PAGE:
In life, not much is fair. With everything else being equal, a new study on obesity shows that African American women lost fewer pounds than their white counterparts, while adhering to the same dietary strictures and exercise regimens.
Leading the study at the University of Pittsburgh School of Medicine, investigator James DeLany says black women experience slower metabolisms, decreasing their daily expenditure of calories. "African-American women have a lower energy expenditure,” Delany told Health Day. “They're going to have to eat fewer calories than they would if they were Caucasian, and/or increase their physical activity more.”
In the study, Delany and his colleagues followed 39 African American women and 66 white women, all of whom were severely obese. All of the women were placed on 1,800-calorie daily diets, with identical exercise requirements.
The investigators measured weight changes and fluctuations in energy expenditure, as well as making objective assessments of physical activity and energy intake over the course of the six-month study. Within the study, investigators also made closer comparisons of 25 black women with 25 white women, matched for initial body weight.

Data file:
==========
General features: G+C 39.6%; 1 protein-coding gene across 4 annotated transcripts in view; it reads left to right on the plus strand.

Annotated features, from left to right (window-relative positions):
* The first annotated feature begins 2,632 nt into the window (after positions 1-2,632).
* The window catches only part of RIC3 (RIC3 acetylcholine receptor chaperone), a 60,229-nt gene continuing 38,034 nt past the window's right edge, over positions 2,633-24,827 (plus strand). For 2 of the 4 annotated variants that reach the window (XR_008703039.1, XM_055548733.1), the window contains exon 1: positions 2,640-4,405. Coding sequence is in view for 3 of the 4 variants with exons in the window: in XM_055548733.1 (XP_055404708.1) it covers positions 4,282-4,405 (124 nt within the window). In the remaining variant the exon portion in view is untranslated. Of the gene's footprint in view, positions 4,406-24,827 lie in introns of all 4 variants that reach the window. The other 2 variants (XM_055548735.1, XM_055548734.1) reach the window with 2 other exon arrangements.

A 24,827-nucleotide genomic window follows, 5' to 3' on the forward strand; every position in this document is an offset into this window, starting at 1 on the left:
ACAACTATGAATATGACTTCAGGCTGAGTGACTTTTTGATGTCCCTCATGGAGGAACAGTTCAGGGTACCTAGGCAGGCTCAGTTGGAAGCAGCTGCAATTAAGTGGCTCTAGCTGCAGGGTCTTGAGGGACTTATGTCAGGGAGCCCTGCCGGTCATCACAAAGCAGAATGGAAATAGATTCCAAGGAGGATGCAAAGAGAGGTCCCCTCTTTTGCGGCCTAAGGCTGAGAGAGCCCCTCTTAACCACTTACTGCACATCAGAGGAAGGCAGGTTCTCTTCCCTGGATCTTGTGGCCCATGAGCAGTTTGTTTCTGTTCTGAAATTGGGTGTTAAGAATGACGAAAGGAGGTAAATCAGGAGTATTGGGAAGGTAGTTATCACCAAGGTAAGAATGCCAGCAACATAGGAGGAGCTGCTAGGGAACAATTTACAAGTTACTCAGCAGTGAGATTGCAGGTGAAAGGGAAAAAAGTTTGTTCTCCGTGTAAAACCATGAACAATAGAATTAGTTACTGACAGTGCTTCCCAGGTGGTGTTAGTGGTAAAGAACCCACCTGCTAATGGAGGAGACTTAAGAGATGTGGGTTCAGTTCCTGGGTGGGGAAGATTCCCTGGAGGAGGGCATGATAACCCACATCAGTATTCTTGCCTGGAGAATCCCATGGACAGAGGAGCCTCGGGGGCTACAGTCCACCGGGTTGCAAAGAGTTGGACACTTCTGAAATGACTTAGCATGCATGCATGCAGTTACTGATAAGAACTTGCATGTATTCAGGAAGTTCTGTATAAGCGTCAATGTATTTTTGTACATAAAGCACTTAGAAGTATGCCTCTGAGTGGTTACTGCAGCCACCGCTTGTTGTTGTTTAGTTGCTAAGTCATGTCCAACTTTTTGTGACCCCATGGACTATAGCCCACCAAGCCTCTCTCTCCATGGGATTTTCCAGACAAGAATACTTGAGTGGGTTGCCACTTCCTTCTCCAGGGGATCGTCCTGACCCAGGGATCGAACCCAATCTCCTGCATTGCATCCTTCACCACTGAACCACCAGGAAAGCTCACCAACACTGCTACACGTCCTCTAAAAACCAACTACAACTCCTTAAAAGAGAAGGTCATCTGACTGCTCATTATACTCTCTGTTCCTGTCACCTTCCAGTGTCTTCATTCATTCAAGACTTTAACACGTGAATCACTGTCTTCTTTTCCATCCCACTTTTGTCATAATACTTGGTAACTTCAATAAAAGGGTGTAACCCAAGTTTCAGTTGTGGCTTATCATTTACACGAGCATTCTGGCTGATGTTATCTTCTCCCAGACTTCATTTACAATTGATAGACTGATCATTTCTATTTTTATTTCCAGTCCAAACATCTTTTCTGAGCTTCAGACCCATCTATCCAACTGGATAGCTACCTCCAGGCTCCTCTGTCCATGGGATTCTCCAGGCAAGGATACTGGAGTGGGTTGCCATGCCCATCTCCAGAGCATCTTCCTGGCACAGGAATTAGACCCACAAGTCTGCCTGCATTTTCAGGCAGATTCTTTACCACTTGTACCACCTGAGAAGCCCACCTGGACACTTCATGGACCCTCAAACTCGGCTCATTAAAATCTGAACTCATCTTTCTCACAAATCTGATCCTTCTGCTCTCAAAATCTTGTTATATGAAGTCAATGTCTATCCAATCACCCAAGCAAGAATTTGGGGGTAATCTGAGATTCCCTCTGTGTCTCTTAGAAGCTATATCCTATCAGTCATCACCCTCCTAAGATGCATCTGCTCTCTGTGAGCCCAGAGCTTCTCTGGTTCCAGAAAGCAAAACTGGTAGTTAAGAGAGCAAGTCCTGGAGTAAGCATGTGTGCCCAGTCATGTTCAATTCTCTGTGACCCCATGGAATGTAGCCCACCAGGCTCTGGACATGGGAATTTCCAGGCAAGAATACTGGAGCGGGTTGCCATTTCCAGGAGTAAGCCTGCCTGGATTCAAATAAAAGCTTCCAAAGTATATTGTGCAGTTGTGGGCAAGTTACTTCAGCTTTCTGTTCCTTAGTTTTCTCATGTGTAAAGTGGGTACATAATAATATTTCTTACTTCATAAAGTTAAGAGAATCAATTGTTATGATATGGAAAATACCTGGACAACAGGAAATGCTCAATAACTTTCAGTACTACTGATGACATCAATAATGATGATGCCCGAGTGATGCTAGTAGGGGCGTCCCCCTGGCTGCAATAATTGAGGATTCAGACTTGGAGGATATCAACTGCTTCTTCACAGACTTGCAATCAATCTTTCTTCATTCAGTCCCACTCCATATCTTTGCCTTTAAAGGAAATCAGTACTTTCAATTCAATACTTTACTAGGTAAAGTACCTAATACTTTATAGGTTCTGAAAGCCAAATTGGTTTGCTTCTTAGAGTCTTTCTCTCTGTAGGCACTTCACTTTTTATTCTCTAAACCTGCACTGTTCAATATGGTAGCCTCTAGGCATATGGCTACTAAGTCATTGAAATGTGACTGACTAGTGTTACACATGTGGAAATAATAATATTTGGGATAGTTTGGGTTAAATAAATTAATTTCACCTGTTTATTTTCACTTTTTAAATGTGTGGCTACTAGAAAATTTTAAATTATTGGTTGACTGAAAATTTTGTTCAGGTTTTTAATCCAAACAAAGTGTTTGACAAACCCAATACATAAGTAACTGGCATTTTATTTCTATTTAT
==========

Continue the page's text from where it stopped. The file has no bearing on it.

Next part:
Over the course of the study, African American women adhered to the dietary restrictions just as well as the white women. Yet, investigators neglected to account for metabolic differences between the two groups, which would require a greater exercise regimen for black women for similar results. “Therefore, to achieve similar weight loss in [African American] women, the prescribed caloric restriction cannot be based on weight alone, but must be lower than in Caucasians to account for lower energy requirements,” they wrote in a paper published Friday.
Mitch Roslin, chief of bariatric surgery at Lenox Hill Hospital in New York City, told Health Day that racial differences in health are not the work of what sociologists might call a human construct. "These things are real,” Roslin said. "However, this study advances our understanding by ruling out other explanations. It's not just related to socioeconomic class or access to care or environmental situations."
Although the racial imbalance has been known to science, Roslin says the new study helps to eliminate other possible explanations, such as socioeconomic status or environmental factors. Essentially, racial imbalances in obesity may stem from varying evolutionary pasts with regard to diet, with Americans of all races sharing a diet now based mostly on European culture.
Source: Delany, J.P., Jakicic, J.M., Lowery, J.B., Hames, K.C., Kelley, D.E., Goodpaster, B.H. African American Women Exhibit Similar Adherence To Intervention But Lose Less Weight Due To Lower Energy Requirements. International Journal of Obesity. 2013.